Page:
Compensation to landholders
Section 265 of the Act provides that on the granting of a mining lease for AMA(s) only or the imposition of an AMA condition, landholders (including secondary landholders) become entitled to compensation for any compensable loss suffered, or likely to be suffered, as a result of the: 1. exercise of the rights conferred by the mining lease for AMA(s) only, and 2. any activity required by an AMA condition imposed on a mining lease in respect of mineral(s).
Landholders are not liable for acts or omissions carried out by a mining operator exercising their rights or complying with requirements as a result of the: 1. exercise of any power or right conferred by the mining lease for AMA(s) only, and 2. any activity required by an AMA condition imposed on a mining lease in respect of mineral(s).
All mining operators undertaking AMAs are required to document plans detailing how they will minimise impacts on the environment and undertake progressive and effective rehabilitation of disturbed land.
Work, health and safety
The Work Health and Safety (Mines and Petroleum Sites) Act 2013 applies to workplaces where ‘mining operations’ are carried out. Mining operations includes activities carried out in connection with mining activities at a local site (s.7).
For AMAs that have been operating lawfully off-title under the current Ministerial exemption order published in the Gazette on 11 September 2015, no new requirements for landholder consent will be imposed as the existing AMA could only have taken place with the original landholder’s consent (Schedule 6 – ‘Existing ancillary mining activities’). Ancillary Mining Activities Guideline Page 7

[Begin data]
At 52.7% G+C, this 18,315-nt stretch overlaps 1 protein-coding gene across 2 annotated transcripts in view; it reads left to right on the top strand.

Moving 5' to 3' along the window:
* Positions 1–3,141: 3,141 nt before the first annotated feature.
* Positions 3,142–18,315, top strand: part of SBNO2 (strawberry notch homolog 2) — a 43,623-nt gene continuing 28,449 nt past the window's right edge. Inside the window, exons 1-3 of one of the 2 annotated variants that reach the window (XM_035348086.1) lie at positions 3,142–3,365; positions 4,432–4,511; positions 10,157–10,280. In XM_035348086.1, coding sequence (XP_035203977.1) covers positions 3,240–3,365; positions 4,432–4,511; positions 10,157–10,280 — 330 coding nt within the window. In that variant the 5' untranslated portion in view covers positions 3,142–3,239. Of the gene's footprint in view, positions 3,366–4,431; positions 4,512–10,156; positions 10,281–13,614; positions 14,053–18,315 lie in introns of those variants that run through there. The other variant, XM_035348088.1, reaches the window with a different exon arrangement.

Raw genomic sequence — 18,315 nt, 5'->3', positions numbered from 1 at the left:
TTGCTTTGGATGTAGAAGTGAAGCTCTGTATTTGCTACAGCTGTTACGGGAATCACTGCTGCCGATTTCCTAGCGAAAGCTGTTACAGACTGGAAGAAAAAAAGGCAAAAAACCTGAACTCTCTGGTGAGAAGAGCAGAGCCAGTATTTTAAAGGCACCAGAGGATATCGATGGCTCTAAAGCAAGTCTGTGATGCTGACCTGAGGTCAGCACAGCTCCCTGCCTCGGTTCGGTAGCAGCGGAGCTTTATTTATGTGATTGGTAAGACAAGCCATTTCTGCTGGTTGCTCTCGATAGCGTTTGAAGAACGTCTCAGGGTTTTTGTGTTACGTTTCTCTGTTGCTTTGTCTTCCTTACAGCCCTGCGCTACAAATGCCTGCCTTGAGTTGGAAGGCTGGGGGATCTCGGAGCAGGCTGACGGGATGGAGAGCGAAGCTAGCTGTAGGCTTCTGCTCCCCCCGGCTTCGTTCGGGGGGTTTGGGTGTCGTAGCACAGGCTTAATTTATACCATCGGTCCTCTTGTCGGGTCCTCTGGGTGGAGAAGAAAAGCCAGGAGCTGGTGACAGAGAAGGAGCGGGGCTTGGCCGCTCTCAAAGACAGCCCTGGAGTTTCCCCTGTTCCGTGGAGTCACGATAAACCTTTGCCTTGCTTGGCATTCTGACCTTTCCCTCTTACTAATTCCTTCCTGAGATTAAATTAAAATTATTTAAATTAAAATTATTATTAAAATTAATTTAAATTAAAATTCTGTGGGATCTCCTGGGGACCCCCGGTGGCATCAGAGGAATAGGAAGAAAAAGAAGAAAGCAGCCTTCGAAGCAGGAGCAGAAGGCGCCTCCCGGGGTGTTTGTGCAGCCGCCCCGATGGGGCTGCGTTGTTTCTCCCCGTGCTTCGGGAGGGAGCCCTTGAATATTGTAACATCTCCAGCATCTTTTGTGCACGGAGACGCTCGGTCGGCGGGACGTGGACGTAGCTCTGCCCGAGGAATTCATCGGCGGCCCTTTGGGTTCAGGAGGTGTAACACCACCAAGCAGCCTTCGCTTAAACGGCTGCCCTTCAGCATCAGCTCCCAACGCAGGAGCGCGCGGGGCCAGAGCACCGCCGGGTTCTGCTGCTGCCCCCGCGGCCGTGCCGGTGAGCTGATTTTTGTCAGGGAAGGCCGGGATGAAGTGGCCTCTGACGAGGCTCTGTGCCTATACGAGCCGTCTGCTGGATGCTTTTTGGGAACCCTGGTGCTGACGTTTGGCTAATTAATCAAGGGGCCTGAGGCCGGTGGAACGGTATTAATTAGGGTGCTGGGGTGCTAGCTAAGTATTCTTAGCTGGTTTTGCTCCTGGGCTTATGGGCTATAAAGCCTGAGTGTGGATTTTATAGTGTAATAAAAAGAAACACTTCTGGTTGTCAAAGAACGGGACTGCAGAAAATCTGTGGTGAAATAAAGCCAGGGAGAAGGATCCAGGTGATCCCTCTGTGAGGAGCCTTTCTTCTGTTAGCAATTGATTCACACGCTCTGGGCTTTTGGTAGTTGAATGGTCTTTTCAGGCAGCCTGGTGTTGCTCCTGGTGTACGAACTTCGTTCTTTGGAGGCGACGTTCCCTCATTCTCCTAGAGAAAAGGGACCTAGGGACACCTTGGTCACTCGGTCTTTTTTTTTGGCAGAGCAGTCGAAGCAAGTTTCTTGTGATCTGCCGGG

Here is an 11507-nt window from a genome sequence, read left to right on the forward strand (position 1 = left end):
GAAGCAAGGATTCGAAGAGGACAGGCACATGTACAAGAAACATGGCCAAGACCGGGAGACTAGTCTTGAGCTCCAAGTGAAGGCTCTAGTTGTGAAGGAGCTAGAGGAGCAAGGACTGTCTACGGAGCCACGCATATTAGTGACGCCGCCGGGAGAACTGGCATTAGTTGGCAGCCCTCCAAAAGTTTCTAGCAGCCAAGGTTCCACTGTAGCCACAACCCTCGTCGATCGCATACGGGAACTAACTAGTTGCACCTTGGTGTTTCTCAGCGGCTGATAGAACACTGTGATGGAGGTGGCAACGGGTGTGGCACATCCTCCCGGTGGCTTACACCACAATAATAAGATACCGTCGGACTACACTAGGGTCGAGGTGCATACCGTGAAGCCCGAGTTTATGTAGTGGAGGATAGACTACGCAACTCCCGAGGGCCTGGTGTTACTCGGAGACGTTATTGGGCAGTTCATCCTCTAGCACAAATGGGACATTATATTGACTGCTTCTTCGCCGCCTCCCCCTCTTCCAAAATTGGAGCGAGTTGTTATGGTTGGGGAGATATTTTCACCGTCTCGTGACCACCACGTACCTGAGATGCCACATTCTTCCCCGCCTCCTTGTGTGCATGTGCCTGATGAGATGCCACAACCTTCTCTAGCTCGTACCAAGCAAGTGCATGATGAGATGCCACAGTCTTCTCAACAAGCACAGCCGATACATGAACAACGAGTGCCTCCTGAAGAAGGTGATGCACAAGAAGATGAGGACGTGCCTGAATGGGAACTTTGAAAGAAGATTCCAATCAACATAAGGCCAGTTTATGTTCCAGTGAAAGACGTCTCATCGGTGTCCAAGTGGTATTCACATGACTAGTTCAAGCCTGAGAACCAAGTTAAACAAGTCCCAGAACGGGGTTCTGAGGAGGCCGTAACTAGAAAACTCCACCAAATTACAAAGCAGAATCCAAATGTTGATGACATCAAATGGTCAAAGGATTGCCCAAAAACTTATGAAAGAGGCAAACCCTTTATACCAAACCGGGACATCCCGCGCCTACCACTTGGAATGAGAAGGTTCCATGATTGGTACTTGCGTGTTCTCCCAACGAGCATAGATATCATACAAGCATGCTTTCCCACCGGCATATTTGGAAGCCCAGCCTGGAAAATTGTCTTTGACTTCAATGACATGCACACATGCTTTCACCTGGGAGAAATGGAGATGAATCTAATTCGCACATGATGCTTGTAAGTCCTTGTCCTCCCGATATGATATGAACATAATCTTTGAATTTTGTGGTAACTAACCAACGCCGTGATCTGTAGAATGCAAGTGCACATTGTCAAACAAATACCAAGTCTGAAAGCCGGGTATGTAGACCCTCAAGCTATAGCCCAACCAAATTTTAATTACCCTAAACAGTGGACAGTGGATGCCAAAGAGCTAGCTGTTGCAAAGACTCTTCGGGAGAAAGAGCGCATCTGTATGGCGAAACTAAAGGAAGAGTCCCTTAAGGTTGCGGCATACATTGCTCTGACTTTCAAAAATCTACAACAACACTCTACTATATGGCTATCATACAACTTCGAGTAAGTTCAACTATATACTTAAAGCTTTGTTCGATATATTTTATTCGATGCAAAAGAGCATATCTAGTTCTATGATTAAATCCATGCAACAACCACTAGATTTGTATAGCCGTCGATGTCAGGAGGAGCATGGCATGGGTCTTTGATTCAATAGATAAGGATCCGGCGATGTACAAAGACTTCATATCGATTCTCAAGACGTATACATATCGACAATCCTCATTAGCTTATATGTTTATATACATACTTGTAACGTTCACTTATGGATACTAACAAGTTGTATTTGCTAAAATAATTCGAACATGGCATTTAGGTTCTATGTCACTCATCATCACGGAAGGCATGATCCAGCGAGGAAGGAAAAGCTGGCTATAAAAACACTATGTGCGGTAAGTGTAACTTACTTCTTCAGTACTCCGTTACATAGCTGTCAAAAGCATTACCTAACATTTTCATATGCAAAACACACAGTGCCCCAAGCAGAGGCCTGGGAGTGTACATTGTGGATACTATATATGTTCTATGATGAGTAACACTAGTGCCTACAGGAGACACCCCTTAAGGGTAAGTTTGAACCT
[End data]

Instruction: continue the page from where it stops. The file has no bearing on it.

Application and assessment process
5.1 Application of a mining lease for AMA(s) only Part 5 of the Act applies to an application for a mining lease for AMA(s) only. Applications are assessed against published criteria and policies and further information on this process is available at http://www.resourcesandenergy.nsw.gov.au/miners-and-explorers/applications-andapprovals/mining-and-exploration-in-nsw/coal-and-mineral-titles 5.2 Application to vary a mining lease in respect of mineral(s) to impose an AMA condition Schedule 1B of the Act provides for an application for variation of a mining lease to impose an AMA condition. An indicative map of the proposed area is also required along with an application fee of $8000. Administrative levies also apply to the area where the AMA condition is imposed in respect of the security deposit condition, but annual rental fees are not applicable. The target processing timeframe is currently set at 42 business days but over time further improvements may be possible. Further information on the application and assessment process for an AMA condition are available at http://www.resourcesandenergy.nsw.gov.au/miners-andexplorers/applications-and-approvals/mining-and-exploration-in-nsw/coal-and-mineral-titles/ancillarymining-activity-ama.
All mining operators who undertake ancillary mining activities will be subject to the new regulatory framework. AMAs that were exempt under the Ministerial exemption order (published in the Gazette on 11 September 2015) will not be subject to the new section 6 of the Act, except after the exemption period expires on 15 November 2017. On and from 16 November 2017, the new section 6 of the Act applies to the carrying out of designated AMAs that were previously exempt under the Ministerial exemption order, unless: (a) an application was lodged before 16 November 2017 for either: (i) the variation of a mining lease in respect of mineral(s) to impose an AMA condition, or (ii) a mining lease for AMA(s) only, and (b) that application is pending final determination. During this transition period, any pending applications for a mining lease for mining purposes only may be withdrawn and resubmitted as an application for an AMA condition (at the applicant’s discretion), or continue to be progressed as a mining lease for an AMA.
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Ancillary Mining Activities Guideline